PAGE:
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Dead Letters SentQueer Literary Transmission$
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Kevin Ohi

Print publication date: 2015

Print ISBN-13: 9780816694778

Published to Minnesota Scholarship Online: January 2016

DOI: 10.5749/minnesota/9780816694778.001.0001

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Tradition in Fragments

Tradition in Fragments

Swinburne’s “Anactoria”

(p.69) 3 Tradition in Fragments
Dead Letters Sent

Kevin Ohi

University of Minnesota Press

Chapter Three explores Swinburne’s “Anactoria” and its meditation on the afterlife of Sappho, a poet who survives, paradoxically, as lost, examining the relation between the poem’s extravagant lament at a lover’s desertion, which fantasizes about the violent destruction of her body, and its equally extravagant claims of literary immortality. This is, once again, the question of art’s relation to life, posed as the relation between an immortal voice and a mortal body. In a division or fragmentation indistinguishable from a kind of unification, the poem’s eroticism enacts a paradoxical form of literary survival, and thereby links the merely mortal longings of a thwarted lover to Sappho’s poetic immortality.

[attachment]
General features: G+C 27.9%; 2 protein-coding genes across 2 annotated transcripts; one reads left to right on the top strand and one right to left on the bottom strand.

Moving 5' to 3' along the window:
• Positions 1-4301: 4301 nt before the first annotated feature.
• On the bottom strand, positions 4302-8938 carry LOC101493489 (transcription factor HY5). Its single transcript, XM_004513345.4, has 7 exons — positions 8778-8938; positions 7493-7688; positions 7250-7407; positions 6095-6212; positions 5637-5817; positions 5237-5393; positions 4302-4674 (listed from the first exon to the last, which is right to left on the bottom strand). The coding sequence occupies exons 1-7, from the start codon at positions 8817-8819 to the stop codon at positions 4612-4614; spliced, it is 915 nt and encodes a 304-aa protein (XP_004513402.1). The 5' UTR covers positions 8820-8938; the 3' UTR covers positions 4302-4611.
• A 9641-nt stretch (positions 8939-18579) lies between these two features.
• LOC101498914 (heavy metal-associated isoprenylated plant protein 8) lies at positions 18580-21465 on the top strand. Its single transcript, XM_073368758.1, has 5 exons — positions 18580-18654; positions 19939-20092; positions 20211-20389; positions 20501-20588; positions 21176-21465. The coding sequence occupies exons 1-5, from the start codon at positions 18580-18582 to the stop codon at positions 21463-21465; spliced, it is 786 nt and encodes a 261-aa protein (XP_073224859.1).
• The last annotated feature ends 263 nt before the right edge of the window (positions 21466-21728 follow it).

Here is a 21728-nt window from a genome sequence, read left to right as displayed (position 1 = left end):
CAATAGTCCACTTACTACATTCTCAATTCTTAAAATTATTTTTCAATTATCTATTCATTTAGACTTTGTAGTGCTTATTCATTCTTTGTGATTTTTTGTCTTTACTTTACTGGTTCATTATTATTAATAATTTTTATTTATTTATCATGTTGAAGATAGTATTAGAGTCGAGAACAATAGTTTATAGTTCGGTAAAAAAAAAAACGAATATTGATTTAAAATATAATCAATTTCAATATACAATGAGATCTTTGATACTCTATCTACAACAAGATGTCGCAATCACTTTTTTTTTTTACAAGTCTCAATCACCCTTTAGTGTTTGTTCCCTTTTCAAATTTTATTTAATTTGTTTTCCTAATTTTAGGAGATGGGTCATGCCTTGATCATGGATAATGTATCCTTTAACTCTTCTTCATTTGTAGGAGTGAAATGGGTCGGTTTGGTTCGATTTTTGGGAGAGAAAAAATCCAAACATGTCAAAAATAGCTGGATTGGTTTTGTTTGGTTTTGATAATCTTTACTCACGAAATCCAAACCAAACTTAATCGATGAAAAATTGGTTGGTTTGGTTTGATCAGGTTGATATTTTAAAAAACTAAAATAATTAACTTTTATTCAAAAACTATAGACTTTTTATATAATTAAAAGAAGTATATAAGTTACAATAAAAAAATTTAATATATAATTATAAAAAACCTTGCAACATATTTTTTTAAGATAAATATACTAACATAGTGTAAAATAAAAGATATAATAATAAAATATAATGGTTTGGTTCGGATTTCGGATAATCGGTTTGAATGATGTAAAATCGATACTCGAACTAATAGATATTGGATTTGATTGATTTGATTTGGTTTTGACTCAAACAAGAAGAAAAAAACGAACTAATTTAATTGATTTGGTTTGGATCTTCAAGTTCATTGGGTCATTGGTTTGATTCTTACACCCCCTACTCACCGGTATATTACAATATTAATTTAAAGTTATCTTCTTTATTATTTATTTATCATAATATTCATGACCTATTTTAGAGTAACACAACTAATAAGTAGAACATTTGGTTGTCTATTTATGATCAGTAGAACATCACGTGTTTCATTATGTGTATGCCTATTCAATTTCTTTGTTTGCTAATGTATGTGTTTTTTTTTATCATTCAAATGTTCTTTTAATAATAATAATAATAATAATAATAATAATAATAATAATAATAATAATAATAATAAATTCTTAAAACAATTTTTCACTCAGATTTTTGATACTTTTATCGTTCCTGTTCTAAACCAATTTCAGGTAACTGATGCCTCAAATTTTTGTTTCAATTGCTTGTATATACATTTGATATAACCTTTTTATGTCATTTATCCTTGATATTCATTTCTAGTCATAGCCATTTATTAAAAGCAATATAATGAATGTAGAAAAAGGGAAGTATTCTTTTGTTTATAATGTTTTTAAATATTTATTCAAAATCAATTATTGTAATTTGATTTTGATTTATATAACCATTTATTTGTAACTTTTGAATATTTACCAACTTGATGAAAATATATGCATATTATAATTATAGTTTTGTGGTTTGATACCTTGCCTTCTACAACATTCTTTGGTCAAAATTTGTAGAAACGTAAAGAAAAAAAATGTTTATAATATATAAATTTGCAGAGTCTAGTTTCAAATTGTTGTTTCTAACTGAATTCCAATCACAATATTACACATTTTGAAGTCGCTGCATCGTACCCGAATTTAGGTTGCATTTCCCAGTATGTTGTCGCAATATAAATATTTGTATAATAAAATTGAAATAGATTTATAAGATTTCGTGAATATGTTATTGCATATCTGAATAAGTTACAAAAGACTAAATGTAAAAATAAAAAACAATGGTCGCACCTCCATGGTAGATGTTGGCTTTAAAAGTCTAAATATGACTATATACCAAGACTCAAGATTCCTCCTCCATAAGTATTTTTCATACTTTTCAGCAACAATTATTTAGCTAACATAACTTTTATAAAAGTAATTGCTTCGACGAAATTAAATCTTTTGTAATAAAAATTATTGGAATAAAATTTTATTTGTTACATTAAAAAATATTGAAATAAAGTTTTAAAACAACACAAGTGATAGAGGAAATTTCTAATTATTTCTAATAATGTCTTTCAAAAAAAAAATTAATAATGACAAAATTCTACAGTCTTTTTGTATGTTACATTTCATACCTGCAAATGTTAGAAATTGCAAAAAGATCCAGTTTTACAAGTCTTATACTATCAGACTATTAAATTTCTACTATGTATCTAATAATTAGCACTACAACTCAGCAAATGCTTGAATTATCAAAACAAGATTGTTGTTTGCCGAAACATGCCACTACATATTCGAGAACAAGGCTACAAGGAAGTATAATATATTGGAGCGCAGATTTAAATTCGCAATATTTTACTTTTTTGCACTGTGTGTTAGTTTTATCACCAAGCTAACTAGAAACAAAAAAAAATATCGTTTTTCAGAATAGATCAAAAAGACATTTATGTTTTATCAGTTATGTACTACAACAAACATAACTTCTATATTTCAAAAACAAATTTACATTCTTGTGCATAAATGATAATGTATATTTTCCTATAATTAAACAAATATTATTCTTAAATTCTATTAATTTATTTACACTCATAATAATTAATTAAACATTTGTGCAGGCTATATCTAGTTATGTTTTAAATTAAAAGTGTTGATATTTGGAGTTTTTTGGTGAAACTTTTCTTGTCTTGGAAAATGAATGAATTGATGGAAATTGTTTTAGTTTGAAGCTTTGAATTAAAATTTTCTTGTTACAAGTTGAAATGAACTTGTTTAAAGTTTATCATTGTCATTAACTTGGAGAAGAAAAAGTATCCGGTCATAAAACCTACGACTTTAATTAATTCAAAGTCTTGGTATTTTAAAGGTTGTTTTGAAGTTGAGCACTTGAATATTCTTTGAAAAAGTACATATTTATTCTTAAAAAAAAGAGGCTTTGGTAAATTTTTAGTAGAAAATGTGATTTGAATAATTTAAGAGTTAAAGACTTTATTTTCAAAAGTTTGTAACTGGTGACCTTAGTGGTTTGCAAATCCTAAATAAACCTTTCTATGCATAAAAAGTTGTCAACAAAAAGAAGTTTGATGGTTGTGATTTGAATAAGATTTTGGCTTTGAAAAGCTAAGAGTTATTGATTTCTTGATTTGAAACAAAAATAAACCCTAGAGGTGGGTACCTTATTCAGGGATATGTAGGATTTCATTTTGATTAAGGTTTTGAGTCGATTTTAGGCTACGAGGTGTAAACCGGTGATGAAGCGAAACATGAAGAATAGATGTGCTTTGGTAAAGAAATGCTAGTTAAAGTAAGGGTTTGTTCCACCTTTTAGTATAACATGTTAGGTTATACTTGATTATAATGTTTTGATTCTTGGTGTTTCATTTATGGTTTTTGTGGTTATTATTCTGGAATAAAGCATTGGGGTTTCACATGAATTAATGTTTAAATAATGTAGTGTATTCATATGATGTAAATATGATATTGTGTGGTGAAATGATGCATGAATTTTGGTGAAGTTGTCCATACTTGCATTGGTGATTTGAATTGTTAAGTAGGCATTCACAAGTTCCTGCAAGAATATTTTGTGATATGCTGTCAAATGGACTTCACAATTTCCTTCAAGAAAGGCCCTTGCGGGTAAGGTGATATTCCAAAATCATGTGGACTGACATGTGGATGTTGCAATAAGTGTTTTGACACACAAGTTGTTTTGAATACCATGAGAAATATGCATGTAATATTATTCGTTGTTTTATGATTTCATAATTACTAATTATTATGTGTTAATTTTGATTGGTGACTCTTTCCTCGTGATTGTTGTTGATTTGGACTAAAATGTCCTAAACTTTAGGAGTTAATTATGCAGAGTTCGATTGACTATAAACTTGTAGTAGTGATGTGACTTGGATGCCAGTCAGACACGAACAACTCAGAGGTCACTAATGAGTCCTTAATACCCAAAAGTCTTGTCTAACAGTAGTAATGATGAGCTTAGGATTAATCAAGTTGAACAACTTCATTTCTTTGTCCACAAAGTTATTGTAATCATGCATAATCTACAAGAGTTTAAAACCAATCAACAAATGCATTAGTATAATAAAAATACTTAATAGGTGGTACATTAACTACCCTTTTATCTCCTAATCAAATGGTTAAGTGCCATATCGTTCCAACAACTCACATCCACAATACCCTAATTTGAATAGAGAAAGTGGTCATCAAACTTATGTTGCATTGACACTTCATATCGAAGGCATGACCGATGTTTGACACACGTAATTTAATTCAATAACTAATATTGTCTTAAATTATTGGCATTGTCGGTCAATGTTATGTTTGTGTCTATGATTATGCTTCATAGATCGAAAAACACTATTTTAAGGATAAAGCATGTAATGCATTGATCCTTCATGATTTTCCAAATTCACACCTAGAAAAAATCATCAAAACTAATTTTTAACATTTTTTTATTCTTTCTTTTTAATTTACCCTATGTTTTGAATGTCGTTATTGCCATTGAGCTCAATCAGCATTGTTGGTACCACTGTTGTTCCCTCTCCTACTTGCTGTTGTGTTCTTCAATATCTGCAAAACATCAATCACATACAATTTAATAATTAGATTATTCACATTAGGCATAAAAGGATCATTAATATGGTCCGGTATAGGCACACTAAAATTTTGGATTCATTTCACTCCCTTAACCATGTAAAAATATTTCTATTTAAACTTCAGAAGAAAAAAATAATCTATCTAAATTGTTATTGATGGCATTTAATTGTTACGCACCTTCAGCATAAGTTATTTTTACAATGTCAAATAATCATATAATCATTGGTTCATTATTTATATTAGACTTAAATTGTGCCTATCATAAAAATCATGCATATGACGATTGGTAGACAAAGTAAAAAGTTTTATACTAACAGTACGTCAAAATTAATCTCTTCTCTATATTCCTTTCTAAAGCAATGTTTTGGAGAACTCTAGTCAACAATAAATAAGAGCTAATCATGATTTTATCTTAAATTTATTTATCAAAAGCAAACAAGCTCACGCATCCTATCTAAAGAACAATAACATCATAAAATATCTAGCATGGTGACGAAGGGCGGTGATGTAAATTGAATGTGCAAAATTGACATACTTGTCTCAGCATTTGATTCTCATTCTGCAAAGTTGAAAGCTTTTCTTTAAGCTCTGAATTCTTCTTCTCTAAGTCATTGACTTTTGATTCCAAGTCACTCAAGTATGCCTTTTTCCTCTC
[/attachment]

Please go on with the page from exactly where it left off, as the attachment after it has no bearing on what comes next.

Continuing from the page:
Keywords:   Literary tradition, Literary and cultural transmission, Queer literary criticism, Queer theory, Initiation and Development, Close Reading, Potentiality, Temporality of Consciousness

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